I just finished taking a class called “Selected problems in Ethics”. It was my third class in philosophy, and I am finally starting to get the hang of it. Frankly, after spending most of my earlier life studying topics such as computer engineering, finance and marketing, my brain synapses evolved in a very specific way. I used to regard philosophy as a pointless rambling, but I am beginning to realize it actually tackles some of our most existential questions. I actually find it quite relevant to daily existence here in the Middle East. 

Over the years I was programmed to think in a very “results oriented” manner. First identify a clear target (e.g. product to build, problem to solve, goal to each), then devise a plan to get you there. When I first faced open ended philosophical questions I felt somewhat annoyed. Come on I thought, didn’t these people have better things to worry about? But questions such as “what is the definition of doing good”, “what constitutes a moral person” or “what are inalienable human rights” seem to be quite relevant today – as they were centuries ago.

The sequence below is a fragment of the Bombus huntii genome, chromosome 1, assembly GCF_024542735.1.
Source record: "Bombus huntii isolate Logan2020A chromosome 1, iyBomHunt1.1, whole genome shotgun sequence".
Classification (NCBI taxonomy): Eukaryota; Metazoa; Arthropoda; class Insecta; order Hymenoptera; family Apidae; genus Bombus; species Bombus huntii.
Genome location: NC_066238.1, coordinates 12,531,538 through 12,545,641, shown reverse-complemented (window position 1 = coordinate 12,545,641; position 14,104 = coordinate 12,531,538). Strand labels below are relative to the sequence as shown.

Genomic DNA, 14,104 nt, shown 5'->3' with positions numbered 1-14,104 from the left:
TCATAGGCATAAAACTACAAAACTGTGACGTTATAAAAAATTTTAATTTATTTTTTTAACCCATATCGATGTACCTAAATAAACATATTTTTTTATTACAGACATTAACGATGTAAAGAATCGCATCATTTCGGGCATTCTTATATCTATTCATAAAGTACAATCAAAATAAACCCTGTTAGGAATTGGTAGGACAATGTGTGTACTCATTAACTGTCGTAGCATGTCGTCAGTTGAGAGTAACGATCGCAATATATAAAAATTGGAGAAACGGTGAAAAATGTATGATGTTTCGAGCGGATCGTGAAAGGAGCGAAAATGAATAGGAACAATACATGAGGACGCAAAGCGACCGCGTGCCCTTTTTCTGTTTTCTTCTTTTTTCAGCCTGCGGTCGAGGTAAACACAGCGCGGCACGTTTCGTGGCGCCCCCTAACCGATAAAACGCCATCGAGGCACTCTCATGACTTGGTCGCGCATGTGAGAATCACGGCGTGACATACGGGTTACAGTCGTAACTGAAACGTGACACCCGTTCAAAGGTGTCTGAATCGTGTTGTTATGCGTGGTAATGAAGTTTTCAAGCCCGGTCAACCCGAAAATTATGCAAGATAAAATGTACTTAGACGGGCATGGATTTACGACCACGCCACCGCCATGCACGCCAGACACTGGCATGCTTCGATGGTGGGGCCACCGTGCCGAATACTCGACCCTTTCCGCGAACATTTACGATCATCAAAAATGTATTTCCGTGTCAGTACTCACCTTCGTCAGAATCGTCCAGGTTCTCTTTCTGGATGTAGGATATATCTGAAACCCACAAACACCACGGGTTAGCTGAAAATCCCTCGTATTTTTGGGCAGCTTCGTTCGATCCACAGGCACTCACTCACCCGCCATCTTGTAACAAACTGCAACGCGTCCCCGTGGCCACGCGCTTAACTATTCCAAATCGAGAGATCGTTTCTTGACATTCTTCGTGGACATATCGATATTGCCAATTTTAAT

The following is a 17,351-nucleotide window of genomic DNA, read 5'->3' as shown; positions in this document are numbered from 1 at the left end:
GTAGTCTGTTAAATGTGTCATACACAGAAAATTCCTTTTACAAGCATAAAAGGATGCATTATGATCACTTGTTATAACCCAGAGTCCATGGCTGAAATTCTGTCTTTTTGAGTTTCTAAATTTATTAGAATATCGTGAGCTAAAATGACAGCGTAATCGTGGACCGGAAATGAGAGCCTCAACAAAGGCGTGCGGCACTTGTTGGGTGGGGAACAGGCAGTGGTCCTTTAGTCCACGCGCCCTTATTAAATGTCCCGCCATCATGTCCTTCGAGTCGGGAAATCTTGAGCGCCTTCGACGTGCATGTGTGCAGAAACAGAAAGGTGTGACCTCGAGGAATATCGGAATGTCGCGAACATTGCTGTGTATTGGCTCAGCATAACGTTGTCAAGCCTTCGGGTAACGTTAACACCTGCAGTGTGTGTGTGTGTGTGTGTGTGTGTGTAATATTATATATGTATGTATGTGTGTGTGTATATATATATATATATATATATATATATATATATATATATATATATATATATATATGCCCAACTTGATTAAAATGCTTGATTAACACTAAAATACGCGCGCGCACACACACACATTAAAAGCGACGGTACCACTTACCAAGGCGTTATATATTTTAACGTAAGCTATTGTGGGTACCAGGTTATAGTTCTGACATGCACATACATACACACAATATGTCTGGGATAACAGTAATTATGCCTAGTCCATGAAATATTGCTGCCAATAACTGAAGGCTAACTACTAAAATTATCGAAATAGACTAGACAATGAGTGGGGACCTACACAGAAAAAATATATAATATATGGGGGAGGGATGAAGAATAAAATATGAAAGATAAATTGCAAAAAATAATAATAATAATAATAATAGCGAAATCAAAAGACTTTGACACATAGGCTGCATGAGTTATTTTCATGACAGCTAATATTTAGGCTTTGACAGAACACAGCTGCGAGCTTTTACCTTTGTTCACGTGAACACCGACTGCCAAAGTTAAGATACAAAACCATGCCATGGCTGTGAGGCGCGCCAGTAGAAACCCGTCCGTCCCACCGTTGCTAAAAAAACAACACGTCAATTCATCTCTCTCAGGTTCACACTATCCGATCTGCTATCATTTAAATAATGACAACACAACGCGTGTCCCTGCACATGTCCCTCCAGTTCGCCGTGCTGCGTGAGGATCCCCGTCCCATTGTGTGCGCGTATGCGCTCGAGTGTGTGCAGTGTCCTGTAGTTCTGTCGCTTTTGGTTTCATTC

As I opened myself (slowly) to ponder these questions, I realized the many things I took for granted. To no surprise, my personal value-system has been influenced by my upbringing and the society I was part of. Like everyone else, I was “indoctrinated” by parents, schools, friends, political leaders, authors, news editors, books, movies, and so on.

Growing up in Israel shaped the way I saw the world and what was “right” and what was “wrong”. But then I moved to California and lived there for 20yrs. Turns out California did have an impact on my way of thinking (duh!). But I only realized it after returning to Israel a couple of years ago. Like a space traveller, I found the place I left many years ago to be quite different – or was it me who changed?!